This is the second in a series of articles that will be published periodically analyzing the direction of SEC enforcement.

In recent testimony before Congress, SEC Chairman Mary Schapiro listed eight different areas in which rules had recently been adopted. They cover a variety of topics including custody and control of assets for investment advisers, proxy enhancements, short selling and failure to deliver, money market funds, central clearing for credit default swaps, credit rating agencies, pay-to-play and municipal securities disclosures. Other rules have been proposed relating topics which include asset backed securities, proxy access, large trader reporting, flash orders, sponsored access, dark pools, target date funds and an audit trail system for trading orders according to the Chairman’s testimony.

Under Dodd-Frank the SEC is required to write even more rules. That Act contains 95 provisions under which the SEC will issue rules. Those areas include swaps, investment advisers, securities lending, arbitration, credit rating agencies, securitization and corporate governance. The Act also requires the SEC to prepare seventeen reports presumably as the possible predicate for even more rules.

While many of these rules do not directly impact the enforcement division and its program, other provisions of Dodd-Frank add to its authority. Those include provisions: 1) an enhancement of the antifraud provisions under Exchange Act Sections 9, 10(1), and 15; 2) an expansion of the extraterritorial jurisdiction of the antifraud provisions; 3) extending aiding and abetting authority for the Commission under the Securities Act, the Investment Company Act and the Investment Advisers Act; 4) clarifying the SEC’s authority over formerly associated persons of regulated entities; 5) imposing joint and several liability on control persons in SEC actions; 6) authorizing nationwide service of subpoenas in SEC district court enforcement actions; 7) authorizing the SEC to impose collateral bars; and 8 ) expanding the Commission’s authority to impose penalties to all cease and desist proceedings.

While these provisions expand the authority of the enforcement division, there actual impact on its program is at present unclear. Provisions which many expect to have a far reaching impact on that program are the new whistleblower sections of the Act. Those provisions permit the Commission to pay potentially large bounties for tips which lead to successful enforcement actions. The provisions could spark a wave of tips and leads from corporate insiders on topics which range from FCPA violations to financial fraud.

While rules for the whistleblower program have been issued for comment, the vitality of the sections is in doubt. The program was to be administered by a new Associate Director of Enforcement. At present funding for that program, like others under Dodd-Frank, is in doubt. If insufficient funding is provided it could significantly impinge on its development.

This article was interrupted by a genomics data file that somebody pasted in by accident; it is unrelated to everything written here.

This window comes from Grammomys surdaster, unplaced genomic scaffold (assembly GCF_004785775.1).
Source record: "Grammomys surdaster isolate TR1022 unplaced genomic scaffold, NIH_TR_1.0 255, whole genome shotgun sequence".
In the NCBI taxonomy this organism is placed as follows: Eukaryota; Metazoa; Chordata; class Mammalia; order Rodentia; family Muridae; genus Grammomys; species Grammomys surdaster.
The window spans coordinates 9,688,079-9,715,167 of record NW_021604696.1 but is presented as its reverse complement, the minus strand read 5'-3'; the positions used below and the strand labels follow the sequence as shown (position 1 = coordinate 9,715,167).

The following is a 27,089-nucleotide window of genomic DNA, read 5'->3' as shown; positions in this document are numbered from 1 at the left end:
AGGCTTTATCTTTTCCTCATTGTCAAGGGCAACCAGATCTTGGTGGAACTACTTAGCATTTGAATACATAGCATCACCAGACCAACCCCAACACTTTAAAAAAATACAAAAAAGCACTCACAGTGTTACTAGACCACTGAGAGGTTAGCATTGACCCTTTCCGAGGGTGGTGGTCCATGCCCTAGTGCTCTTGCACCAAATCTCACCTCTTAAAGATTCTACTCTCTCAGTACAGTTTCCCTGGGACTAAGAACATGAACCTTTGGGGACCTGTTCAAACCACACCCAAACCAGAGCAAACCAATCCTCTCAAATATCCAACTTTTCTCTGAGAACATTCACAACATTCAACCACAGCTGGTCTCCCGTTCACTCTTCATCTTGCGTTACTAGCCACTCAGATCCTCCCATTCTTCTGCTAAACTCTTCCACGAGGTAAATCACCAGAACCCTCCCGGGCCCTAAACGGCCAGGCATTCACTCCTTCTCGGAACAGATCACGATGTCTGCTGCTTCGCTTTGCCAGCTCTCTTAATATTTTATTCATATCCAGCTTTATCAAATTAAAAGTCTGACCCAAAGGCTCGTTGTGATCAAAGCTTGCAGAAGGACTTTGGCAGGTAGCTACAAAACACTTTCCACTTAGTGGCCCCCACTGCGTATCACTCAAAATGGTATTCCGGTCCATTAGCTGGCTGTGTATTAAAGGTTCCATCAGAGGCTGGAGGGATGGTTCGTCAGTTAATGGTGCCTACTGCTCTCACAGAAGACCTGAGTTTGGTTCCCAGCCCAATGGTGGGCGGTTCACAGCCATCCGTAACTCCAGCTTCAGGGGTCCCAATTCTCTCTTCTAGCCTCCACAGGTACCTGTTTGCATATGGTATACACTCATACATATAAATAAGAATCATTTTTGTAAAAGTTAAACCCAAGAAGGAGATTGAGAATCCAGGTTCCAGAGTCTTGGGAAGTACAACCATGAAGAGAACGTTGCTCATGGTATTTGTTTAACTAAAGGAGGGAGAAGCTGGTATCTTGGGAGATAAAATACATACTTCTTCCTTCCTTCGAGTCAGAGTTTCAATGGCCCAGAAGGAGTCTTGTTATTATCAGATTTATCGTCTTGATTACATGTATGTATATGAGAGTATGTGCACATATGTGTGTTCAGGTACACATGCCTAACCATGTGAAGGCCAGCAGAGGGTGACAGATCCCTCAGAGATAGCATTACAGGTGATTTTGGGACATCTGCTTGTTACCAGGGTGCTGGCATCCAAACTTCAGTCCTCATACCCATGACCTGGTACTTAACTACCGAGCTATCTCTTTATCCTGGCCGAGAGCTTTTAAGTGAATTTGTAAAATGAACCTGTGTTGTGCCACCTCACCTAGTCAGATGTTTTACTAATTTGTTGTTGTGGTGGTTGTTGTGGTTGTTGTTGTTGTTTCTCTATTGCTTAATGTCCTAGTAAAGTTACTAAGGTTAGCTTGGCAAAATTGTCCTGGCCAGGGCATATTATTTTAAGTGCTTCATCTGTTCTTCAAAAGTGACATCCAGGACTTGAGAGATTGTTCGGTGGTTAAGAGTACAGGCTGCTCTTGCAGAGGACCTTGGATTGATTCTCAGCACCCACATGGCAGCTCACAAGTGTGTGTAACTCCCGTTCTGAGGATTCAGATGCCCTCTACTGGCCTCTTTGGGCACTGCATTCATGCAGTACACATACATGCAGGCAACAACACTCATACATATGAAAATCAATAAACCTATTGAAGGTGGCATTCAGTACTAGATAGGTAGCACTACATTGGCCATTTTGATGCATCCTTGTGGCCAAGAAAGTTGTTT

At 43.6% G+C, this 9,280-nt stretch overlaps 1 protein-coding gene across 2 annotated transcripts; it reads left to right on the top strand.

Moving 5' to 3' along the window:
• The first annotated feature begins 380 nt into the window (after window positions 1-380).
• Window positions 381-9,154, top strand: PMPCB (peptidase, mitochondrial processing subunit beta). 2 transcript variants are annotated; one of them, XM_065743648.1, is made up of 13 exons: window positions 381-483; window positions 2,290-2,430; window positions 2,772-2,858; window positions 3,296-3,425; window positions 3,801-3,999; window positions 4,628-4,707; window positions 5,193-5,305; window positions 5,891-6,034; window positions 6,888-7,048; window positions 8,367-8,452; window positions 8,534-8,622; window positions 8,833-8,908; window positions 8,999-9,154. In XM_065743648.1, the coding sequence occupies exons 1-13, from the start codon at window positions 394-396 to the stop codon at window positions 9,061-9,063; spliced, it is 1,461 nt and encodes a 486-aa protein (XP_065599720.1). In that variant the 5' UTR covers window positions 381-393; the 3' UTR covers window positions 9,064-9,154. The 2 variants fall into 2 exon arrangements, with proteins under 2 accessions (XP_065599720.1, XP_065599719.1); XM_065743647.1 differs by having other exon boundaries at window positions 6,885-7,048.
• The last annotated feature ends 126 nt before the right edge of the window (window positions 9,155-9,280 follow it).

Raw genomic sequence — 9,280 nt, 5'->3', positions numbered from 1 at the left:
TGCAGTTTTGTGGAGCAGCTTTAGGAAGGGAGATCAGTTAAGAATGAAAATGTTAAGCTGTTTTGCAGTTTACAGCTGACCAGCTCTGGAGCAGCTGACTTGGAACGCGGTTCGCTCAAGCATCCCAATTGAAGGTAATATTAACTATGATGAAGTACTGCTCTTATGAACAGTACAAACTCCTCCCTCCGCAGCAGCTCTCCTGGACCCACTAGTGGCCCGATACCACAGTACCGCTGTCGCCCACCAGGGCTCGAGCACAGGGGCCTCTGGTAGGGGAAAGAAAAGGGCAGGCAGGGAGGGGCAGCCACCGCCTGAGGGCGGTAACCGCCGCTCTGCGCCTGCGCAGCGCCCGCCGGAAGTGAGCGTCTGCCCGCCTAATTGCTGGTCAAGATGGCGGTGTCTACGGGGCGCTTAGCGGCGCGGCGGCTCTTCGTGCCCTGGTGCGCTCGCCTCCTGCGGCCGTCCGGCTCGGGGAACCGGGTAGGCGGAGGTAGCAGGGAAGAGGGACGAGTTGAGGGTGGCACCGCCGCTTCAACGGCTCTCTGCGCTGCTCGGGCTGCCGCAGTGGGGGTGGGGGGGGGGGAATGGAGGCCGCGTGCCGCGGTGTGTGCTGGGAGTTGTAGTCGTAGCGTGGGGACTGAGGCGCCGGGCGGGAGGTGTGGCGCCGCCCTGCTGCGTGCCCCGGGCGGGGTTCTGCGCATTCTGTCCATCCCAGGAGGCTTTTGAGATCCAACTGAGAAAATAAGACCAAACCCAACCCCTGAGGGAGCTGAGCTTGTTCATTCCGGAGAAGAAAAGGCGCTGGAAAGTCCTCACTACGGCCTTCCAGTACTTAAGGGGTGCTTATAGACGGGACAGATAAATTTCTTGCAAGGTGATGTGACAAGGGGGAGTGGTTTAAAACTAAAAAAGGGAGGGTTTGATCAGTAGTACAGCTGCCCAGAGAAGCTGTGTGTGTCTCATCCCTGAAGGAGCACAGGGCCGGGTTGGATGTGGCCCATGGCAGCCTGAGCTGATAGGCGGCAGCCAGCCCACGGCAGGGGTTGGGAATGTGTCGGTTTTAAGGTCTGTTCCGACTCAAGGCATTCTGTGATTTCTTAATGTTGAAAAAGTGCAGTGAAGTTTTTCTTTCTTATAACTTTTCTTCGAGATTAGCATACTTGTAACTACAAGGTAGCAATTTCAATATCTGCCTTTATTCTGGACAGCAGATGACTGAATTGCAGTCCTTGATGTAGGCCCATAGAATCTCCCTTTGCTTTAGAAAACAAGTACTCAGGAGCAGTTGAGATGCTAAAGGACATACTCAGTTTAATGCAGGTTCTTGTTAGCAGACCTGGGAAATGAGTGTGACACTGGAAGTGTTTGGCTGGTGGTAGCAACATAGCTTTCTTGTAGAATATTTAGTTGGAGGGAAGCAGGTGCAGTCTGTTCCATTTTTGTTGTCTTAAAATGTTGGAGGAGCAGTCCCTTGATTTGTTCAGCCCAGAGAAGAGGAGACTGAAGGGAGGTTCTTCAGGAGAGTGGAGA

Another important question is the impact of what may be a preference for rule writing by the Commission. To be sure many of the rules proposed and issued by the Commission will be beneficial. At the same time new rules are not always necessary. In some instances enforcement of those on the books is more than sufficient. The recent “window dressing” rules are an example. These arose out of reports from the Lehman Brothers bankruptcy proceedings that short term borrowings called Repo 105 were repeatedly used by the now collapsed investment bank at period end for reporting purposes. The transactions deceived investors by making it appear that the firm was far less leverage than was true. The Commission conducted a survey on the practice of “window dressing” last spring. Later in the year new disclosure rules were written.

In contrast the New York Attorney General recently brought an enforcement action against Lehman’s outside auditors centered on those transactions. The complaint charges securities fraud. It alleges that the auditors helped the firm defraud creditors by making it appear that it was far less leveraged than was true. At the heart of the case is a critical question about substance versus form in financial reporting. Lehman relied on the form of the transactions, according to the complaint, to defraud investors about the substance of its financial position.

To date the Commission has not brought such an action. Whether it will in view of the new “window dressing” rules appears doubtful. While the Commission has authorized controversial enforcement actions such as the case against Goldman Sachs, frequently this has been by a split vote of the Commissioners. The emphasis on rule writing, and in particular the new window dressing regulations, suggest that perhaps going forward the “tone at the top” may tend toward more rule writing.

Next: The reorganization of enforcement